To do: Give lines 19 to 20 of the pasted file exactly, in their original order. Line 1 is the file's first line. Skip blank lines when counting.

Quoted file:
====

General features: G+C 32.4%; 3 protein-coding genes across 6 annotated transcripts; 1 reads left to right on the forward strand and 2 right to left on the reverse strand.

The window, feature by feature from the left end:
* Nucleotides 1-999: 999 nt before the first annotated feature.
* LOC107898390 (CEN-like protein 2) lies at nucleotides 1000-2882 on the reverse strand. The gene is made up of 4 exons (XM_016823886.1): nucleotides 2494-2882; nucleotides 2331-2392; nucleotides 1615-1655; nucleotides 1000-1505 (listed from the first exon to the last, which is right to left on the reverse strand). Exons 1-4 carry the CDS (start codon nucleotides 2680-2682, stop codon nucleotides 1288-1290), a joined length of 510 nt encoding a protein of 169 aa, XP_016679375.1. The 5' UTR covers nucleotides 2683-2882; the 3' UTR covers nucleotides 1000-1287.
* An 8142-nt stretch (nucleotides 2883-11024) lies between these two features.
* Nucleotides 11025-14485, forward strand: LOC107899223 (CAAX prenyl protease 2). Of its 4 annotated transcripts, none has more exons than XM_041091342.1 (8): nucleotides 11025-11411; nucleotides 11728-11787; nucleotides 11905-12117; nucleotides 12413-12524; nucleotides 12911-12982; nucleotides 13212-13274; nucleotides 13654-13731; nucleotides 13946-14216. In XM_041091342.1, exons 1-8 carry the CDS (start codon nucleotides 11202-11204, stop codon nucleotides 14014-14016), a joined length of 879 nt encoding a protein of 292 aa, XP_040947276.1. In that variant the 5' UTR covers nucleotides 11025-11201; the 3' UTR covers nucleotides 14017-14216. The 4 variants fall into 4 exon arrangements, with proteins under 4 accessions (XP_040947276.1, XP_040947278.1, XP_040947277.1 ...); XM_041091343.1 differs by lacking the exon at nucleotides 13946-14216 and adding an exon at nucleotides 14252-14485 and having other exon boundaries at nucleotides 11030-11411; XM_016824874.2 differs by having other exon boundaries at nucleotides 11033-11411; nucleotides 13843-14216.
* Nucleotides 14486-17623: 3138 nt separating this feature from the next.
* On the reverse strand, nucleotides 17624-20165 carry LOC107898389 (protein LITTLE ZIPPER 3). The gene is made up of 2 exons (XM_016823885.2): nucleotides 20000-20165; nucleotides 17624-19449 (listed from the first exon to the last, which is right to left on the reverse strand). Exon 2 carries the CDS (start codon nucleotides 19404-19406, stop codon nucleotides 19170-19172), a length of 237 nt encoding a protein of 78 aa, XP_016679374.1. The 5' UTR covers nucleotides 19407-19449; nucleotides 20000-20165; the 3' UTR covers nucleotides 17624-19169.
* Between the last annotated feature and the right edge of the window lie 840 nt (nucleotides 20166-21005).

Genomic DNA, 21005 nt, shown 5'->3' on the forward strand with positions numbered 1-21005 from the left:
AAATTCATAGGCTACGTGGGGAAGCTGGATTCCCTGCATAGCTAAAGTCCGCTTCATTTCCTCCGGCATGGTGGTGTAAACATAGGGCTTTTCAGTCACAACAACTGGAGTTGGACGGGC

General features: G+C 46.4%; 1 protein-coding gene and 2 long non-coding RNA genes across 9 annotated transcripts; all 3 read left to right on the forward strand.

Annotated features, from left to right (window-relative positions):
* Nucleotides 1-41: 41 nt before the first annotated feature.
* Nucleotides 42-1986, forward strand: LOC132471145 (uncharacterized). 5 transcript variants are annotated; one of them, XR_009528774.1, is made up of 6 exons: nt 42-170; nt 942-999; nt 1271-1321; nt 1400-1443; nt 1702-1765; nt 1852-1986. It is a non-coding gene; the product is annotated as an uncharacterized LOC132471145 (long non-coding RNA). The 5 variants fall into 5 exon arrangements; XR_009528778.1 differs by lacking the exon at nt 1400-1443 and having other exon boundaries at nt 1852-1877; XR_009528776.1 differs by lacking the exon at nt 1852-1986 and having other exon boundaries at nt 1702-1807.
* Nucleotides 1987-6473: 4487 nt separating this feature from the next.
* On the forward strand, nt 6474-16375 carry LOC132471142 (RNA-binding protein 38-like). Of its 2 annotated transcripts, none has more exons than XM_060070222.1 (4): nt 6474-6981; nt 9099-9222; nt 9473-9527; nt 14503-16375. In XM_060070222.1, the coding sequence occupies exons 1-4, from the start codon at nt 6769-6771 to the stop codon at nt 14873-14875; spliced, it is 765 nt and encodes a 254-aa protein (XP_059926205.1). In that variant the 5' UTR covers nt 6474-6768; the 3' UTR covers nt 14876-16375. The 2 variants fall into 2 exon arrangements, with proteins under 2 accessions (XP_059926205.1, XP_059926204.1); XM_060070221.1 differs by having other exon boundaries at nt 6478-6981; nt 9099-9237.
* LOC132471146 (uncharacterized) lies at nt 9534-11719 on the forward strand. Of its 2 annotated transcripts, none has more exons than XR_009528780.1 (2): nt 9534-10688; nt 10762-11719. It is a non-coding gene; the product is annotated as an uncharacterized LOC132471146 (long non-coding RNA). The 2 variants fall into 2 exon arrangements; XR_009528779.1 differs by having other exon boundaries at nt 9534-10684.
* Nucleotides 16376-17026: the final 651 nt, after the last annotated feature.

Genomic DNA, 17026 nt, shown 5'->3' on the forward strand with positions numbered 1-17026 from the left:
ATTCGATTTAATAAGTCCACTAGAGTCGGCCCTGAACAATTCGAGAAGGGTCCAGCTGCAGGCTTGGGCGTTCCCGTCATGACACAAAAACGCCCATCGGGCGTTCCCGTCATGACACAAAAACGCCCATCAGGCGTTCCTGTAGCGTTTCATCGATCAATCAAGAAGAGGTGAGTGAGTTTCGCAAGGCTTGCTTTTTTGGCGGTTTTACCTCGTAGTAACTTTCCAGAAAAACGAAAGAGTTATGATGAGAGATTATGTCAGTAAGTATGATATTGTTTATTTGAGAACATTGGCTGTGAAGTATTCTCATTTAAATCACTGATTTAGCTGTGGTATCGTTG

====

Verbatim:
* Nucleotides 16376-17026: the final 651 nt, after the last annotated feature.

Genomic DNA, 17026 nt, shown 5'->3' on the forward strand with positions numbered 1-17026 from the left: